For the newest building at Nike’s Beaverton, Oregon headquarters, Skylab Architecture, working with former Nike CEO Mark Parker, designed a jagged set of intersecting forms in metal and glass that, in ways small and large, pay homage to tennis star Serena Williams. French Open- and U.S. Open-themed cafés and a Wimbledon-inspired bar celebrate Williams’s tournament career. Memorabilia cases on the first floor commemorate Williams’s unmatched Grand Slam record, with room for additional objects to be added in the future. The curving walls of the outdoor garden follow the swooshing line of Williams’s tennis stroke. One of the building’s bathrooms is even modeled on the Flushing Meadows New York City subway station used by U.S. Open spectators.
Serena Williams. Photo © Edwin Martinez, via Flickr
Williams, for her part, seems proud of the result. “When I was a kid I visited the Nike campus and I saw that athletes get buildings,” she wrote in an Instagram post marking the building’s opening in April. “After that visit, I knew I wanted two things: to be a Nike athlete and to have a building.”
Williams, who announced yesterday that she will compete at Wimbledon this year as a wild card pick, joins a small cadre of elite athletes with buildings named after them on the Nike campus, among them Tiger Woods, Mia Hamm, Michael Jordan, and fellow tennis legend John McEnroe. But Williams’s building is distinguished in several ways: at one million square feet, it is the company’s largest to date; and with LEED Platinum certification and a laundry list of sustainability features, including a “salmon-safe” design that reduces water pollution, it at least partially offsets its environmental impact.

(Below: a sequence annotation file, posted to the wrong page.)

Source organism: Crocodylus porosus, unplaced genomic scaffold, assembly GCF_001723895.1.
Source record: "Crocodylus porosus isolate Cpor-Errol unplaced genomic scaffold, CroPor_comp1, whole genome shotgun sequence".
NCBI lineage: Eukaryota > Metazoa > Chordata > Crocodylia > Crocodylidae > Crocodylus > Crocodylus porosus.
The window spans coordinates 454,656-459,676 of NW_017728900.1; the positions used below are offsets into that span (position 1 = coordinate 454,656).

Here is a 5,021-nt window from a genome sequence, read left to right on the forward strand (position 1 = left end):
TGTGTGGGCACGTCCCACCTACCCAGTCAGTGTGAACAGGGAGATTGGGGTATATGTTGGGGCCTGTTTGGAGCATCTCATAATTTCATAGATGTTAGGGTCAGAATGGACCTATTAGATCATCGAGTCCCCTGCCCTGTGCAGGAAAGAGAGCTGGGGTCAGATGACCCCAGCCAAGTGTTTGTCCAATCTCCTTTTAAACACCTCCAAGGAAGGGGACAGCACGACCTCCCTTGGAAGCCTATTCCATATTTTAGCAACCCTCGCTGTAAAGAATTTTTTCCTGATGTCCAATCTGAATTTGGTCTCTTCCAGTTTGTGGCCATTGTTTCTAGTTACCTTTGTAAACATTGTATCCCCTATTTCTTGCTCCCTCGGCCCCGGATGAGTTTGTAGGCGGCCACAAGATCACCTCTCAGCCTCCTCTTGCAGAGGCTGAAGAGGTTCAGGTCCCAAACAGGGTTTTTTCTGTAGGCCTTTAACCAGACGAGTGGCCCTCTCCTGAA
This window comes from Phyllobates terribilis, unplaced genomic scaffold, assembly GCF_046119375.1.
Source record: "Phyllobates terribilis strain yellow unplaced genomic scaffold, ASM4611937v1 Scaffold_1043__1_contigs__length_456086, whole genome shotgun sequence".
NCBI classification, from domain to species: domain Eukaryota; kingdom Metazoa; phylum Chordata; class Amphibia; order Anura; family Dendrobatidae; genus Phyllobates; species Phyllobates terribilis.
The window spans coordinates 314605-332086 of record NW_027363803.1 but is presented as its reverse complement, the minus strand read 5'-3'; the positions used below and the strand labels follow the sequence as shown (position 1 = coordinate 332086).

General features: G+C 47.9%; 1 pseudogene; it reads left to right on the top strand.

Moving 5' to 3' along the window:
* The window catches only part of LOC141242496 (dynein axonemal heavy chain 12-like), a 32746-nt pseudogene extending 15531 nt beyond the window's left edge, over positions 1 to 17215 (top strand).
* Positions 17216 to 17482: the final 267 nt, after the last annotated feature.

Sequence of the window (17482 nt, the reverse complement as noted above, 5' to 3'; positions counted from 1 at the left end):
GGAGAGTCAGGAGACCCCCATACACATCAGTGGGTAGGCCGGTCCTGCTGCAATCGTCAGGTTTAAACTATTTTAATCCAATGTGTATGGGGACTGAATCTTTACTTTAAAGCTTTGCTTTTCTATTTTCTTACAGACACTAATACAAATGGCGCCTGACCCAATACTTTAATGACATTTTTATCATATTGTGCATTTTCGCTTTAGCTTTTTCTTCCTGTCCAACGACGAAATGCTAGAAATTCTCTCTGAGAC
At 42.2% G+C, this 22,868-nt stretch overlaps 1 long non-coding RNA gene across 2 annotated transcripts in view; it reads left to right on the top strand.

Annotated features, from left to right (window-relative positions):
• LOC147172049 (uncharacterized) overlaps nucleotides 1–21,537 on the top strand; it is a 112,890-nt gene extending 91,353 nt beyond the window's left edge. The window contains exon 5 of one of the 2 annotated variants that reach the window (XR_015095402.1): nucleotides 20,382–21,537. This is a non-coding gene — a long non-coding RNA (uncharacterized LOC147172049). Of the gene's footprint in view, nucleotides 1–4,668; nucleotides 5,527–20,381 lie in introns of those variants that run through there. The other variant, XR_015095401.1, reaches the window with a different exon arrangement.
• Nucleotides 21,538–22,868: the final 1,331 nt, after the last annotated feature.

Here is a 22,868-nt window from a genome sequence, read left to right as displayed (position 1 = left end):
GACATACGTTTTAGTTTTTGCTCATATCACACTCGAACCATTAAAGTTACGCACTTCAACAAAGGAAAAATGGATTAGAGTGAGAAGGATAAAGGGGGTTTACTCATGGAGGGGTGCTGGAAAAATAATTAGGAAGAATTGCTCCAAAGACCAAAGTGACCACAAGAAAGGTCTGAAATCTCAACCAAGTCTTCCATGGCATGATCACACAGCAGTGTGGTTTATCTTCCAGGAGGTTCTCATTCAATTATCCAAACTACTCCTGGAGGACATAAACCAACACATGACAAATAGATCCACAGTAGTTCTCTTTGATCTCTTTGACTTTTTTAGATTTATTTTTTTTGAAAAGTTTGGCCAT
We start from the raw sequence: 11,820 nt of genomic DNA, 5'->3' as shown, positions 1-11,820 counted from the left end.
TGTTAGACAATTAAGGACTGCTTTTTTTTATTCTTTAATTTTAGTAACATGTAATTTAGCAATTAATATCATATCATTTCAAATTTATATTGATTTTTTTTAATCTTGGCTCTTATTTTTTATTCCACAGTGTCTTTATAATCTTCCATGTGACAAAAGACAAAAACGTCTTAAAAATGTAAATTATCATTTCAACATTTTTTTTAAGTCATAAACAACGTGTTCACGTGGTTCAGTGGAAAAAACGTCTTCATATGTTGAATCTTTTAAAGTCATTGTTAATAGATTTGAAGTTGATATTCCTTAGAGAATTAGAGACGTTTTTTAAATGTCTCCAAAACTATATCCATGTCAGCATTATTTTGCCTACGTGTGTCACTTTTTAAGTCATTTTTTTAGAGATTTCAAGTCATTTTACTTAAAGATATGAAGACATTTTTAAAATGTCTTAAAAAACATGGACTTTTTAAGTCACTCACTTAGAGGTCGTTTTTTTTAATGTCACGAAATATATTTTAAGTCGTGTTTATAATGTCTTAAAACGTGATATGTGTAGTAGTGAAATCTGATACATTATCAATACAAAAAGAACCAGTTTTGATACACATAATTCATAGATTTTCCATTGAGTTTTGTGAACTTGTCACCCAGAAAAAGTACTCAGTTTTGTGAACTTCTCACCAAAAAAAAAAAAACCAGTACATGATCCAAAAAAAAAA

A large sign commemorating Williams stands in the building's garden. Photo © Bitterman Photography
The new building consists of three main wings arrayed around an 11-story central tower. In addition to its many employee amenities, it houses merchandising and design teams, among other staff, and includes 200,000 square feet of lab space. Linking the wings are two crystalline glass bridges, one of which passes over a garden featuring native plantings and a large sign commemorating Williams. Nearby, the “Wall of Athletes in Activism” is emblazoned with the names of athletes who have taken stands for social justice, including Williams as well as Colin Kaepernick.
An extensive art program enlivens the complex and includes works by experimental architect Jenny Sabin, Gemma O’Brien, Daniel Canogar, and other contemporary artists, many of which Nike says reference Williams.
Along with the Serena Williams Building, Nike also debuted the Shoe Dog Bridge, a timber pedestrian bridge that traverses the nearby Cedar Mill Creek. Designed by the landscape firm PLACE, the bridge’s box truss and angular roof reference places of importance to Nike co-founder Phil Knight, whose 2016 memoir is entitled Shoe Dog. Fittingly, the bridge links the Williams building to a running trail that snakes across Nike’s ever-growing headquarters campus.
The PLACE-designed Shoe Dog Bridge on Nike's campus. Photo © Bitterman Photography